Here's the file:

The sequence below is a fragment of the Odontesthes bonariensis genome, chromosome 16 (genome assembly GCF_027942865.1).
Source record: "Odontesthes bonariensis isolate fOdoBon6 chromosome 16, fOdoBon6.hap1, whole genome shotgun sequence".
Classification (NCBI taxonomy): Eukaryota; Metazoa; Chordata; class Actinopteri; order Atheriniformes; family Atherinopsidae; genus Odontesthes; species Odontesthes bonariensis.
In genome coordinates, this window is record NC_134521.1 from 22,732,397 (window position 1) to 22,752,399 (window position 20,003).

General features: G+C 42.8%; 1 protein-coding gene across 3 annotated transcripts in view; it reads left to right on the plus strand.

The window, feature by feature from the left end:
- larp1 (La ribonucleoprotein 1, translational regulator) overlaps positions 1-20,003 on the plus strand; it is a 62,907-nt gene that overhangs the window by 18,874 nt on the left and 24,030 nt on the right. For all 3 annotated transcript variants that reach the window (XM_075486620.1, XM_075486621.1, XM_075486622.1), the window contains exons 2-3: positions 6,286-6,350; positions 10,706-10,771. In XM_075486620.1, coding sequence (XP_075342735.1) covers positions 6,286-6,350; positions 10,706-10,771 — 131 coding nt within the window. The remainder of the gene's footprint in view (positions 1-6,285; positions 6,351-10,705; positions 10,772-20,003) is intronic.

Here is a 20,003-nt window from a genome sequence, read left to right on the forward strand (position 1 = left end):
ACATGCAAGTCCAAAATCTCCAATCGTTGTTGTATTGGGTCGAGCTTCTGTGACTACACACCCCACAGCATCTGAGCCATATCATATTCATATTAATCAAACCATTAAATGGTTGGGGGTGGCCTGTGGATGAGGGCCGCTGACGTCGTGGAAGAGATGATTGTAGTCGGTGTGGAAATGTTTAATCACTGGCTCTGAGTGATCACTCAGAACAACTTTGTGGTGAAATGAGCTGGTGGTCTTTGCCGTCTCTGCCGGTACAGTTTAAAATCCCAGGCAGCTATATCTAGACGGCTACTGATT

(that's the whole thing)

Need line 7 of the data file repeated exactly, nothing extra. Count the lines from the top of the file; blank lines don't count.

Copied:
- larp1 (La ribonucleoprotein 1, translational regulator) overlaps positions 1-20,003 on the plus strand; it is a 62,907-nt gene that overhangs the window by 18,874 nt on the left and 24,030 nt on the right. For all 3 annotated transcript variants that reach the window (XM_075486620.1, XM_075486621.1, XM_075486622.1), the window contains exons 2-3: positions 6,286-6,350; positions 10,706-10,771. In XM_075486620.1, coding sequence (XP_075342735.1) covers positions 6,286-6,350; positions 10,706-10,771 — 131 coding nt within the window. The remainder of the gene's footprint in view (positions 1-6,285; positions 6,351-10,705; positions 10,772-20,003) is intronic.